The Group Areas Act Proclamation 126 of April 1966, expropriated Mariannhill Mission land beyond the Umhlatuzana River, roughly from the Mariannhill Station to the Farm Stockville 1382, for a Coloured township.

An area called Kipi, with its settlement of African homes at Kipitown, under the leadership of Mr Bartle Dube, was within this area.

Displaced Africans were housed at KwaNdengezi across the Umlaas River and in 1968 the Pinetown Borough bought 1800 ha. of the area, for Phase 1 of the development of the Coloured Township of Mariannridge.

Placed on the ridge overlooking Mariannhill Monastery, Mariannridge was named because of it’s geographic location.”

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Further mention of Stockville was again found on Ulwazi in a section about St Wendolin’s:

“Father Francis Pfanner, an Austrian Trappist monk and his followers came to Natal in 1882 from the Cape. Two years of backbreaking work at Dunbrody in the Eastern Cape, had introduced the Trappist to the problems of spreading Christianity in Africa.

A member of the Land Colonization Company in Durban took Father Pfanner to see the farm Zeekoeigat (Hippo pool), 3 miles beyond the farming village of Pinetown. Zeekoeigat had fertile agricultural land straddling the Umhlatuzana River and a view of the Indian Ocean. One of the prominent hills was chosen as the site for a self sustaining monastery complex.

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Father Franz bought the land and, his fellow Trappist monks arrived at the farm on 26th December, 1882. Klaarwater and Stockville two neighbouring farms were later purchased and, incorporated into the monastic lands. Named after the Virgin Mary and her mother St. Anne, the Trappist farm became known as Mariannhill.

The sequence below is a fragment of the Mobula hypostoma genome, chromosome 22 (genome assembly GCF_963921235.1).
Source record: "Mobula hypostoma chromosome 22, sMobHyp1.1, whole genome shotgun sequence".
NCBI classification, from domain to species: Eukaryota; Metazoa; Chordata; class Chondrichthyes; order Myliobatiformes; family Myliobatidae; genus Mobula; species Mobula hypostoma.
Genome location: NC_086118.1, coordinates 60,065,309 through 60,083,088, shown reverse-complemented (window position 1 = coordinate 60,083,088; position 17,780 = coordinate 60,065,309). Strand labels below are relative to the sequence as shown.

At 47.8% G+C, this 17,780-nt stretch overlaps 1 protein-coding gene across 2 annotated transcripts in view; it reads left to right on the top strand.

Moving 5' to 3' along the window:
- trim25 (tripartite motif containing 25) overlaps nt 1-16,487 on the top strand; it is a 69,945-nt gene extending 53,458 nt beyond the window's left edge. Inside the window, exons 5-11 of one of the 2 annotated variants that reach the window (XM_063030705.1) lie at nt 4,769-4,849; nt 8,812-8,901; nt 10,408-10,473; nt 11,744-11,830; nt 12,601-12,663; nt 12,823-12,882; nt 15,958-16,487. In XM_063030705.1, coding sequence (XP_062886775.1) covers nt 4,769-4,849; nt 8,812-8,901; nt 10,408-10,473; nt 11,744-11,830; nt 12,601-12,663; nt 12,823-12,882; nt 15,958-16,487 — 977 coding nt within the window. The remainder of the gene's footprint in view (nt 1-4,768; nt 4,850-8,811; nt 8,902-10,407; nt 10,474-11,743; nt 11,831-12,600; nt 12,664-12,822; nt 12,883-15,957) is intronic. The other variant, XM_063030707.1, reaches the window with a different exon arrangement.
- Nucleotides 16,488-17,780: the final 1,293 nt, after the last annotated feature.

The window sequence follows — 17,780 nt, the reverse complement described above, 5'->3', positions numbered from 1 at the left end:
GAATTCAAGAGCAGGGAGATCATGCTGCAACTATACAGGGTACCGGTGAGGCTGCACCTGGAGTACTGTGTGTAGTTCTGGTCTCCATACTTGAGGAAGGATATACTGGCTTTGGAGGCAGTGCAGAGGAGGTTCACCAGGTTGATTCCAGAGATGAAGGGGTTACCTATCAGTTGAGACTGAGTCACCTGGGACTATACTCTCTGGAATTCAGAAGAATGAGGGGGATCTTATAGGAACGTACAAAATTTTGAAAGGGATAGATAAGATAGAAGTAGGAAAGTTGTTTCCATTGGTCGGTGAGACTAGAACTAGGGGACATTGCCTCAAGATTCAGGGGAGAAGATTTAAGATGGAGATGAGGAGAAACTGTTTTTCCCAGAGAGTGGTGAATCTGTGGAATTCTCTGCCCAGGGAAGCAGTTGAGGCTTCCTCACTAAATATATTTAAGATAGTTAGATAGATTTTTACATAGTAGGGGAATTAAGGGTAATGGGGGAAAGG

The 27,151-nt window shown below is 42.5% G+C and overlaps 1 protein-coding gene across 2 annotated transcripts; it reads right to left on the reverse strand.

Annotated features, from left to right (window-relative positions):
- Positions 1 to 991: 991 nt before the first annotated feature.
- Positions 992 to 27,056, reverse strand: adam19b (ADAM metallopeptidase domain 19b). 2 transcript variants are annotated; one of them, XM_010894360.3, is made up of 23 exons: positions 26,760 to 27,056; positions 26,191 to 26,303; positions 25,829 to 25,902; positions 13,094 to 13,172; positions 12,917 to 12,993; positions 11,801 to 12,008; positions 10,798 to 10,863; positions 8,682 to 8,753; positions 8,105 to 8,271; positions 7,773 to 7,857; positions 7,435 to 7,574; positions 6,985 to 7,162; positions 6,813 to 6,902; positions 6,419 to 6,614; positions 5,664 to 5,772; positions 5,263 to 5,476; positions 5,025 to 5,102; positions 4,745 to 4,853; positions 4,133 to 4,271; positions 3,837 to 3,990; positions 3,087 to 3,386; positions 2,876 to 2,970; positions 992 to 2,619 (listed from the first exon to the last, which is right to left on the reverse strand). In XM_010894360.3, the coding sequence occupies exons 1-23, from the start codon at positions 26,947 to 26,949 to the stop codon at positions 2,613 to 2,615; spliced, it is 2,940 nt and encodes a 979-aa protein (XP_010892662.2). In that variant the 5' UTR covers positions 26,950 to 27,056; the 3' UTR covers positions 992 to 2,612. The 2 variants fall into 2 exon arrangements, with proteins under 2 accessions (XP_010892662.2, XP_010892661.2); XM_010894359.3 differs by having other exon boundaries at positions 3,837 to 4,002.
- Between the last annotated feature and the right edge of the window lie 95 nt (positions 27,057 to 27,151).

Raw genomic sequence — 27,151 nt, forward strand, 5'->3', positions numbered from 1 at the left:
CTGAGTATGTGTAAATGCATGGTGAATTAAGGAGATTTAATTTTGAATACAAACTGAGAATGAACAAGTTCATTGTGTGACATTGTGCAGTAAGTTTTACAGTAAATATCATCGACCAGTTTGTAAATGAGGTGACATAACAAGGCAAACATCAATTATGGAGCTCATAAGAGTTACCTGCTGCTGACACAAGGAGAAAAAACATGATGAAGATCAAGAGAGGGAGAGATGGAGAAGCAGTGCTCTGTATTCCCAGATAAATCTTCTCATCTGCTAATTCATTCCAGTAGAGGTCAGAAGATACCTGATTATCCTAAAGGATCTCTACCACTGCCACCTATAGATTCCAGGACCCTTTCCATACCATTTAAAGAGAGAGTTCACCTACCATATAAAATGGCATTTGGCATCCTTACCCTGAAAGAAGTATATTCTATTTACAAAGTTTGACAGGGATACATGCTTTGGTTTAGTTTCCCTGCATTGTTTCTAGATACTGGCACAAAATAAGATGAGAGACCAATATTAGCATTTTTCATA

The monks set to work erecting buildings, clearing land for farming and following the strict prayer routine of the Trappist Order. Mariannhill School was opened in 1883 and attracted Zulu children from the nearby homesteads.”

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The Buddhist Retreat Centre & Pathways in Life

In or around 2005 I first encountered the teachings of Buddha and attended regular teachings for the next two years.

I left that particular path or tradition and it was during May 2007, over a certain weekend, that I “somehow” found myself  “involved” at another tradition: Buddhist Retreat Centre (BRC) in Ixopo, South Africa.

On the Saturday evening of that weekend, sitting alone next to a glowing fireplace, I read a short biography of Mother Theresa and it really touched my heart.

The photos below were taken that weekend using a Canon Ixus.

A few years later I sat in silence a few metres from Mother Teresa’s tomb in Kolkata, India and visited her home for the sick and dying.

There are no “some-hows” – only pathways; cause and effect (Karma) in action.

None of the happenings above were “random”. They all came about through paths I had taken and numerous causes that had arisen.

Buddha gave advice on the The Noble Eight-fold Path listed below:

1. Right view
2. Right intention
3. Right speech
4. Right action
5. Right livelihood
6. Right effort
7. Right mindfulness
8. Right concentration

There seem to be lots of paths in and around the BRC now that I study the photos nearly six years later

Below there are approximately Eight Paths and some other views of interest.

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Cato Manor: a history of oppression, riots and now hope

All excerpts below courtesy of Ulwazi with my photos in between shed some light.

“Cato Manor is situated about five kilometers from the centre of Durban, South Africa.